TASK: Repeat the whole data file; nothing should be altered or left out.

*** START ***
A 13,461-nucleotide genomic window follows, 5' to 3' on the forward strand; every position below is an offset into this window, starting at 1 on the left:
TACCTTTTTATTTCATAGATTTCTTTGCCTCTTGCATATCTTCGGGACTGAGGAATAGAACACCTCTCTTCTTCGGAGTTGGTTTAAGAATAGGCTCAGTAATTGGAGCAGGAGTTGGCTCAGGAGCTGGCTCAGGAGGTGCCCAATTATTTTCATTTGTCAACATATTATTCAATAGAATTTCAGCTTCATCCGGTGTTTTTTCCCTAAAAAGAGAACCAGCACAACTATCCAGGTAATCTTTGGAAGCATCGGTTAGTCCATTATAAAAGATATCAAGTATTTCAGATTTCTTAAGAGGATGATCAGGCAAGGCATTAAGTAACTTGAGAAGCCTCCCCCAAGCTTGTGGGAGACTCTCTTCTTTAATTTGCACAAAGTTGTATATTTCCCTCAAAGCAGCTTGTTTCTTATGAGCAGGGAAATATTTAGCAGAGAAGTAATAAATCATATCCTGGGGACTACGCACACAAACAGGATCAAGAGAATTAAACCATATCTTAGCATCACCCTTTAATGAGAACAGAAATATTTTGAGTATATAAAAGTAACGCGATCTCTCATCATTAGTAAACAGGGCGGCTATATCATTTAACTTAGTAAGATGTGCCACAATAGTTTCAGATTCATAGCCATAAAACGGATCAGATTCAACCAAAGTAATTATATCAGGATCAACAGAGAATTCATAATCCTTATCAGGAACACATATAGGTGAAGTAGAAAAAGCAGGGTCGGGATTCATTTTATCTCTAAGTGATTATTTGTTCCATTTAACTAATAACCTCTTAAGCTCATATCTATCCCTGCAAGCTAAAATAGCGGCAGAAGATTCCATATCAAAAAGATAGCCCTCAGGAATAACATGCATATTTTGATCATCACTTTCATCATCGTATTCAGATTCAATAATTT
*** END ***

A 13,461-nucleotide genomic window follows, 5' to 3' on the forward strand; every position below is an offset into this window, starting at 1 on the left:
TACCTTTTTATTTCATAGATTTCTTTGCCTCTTGCATATCTTCGGGACTGAGGAATAGAACACCTCTCTTCTTCGGAGTTGGTTTAAGAATAGGCTCAGTAATTGGAGCAGGAGTTGGCTCAGGAGCTGGCTCAGGAGGTGCCCAATTATTTTCATTTGTCAACATATTATTCAATAGAATTTCAGCTTCATCCGGTGTTTTTTCCCTAAAAAGAGAACCAGCACAACTATCCAGGTAATCTTTGGAAGCATCGGTTAGTCCATTATAAAAGATATCAAGTATTTCAGATTTCTTAAGAGGATGATCAGGCAAGGCATTAAGTAACTTGAGAAGCCTCCCCCAAGCTTGTGGGAGACTCTCTTCTTTAATTTGCACAAAGTTGTATATTTCCCTCAAAGCAGCTTGTTTCTTATGAGCAGGGAAATATTTAGCAGAGAAGTAATAAATCATATCCTGGGGACTACGCACACAAACAGGATCAAGAGAATTAAACCATATCTTAGCATCACCCTTTAATGAGAACAGAAATATTTTGAGTATATAAAAGTAACGCGATCTCTCATCATTAGTAAACAGGGCGGCTATATCATTTAACTTAGTAAGATGTGCCACAATAGTTTCAGATTCATAGCCATAAAACGGATCAGATTCAACCAAAGTAATTATATCAGGATCAACAGAGAATTCATAATCCTTATCAGGAACACATATAGGTGAAGTAGAAAAAGCAGGGTCGGGATTCATTTTATCTCTAAGTGATTATTTGTTCCATTTAACTAATAACCTCTTAAGCTCATATCTATCCCTGCAAGCTAAAATAGCGGCAGAAGATTCCATATCAAAAAGATAGCCCTCAGGAATAACATGCATATTTTGATCATCACTTTCATCATCGTATTCAGATTCAATAATTT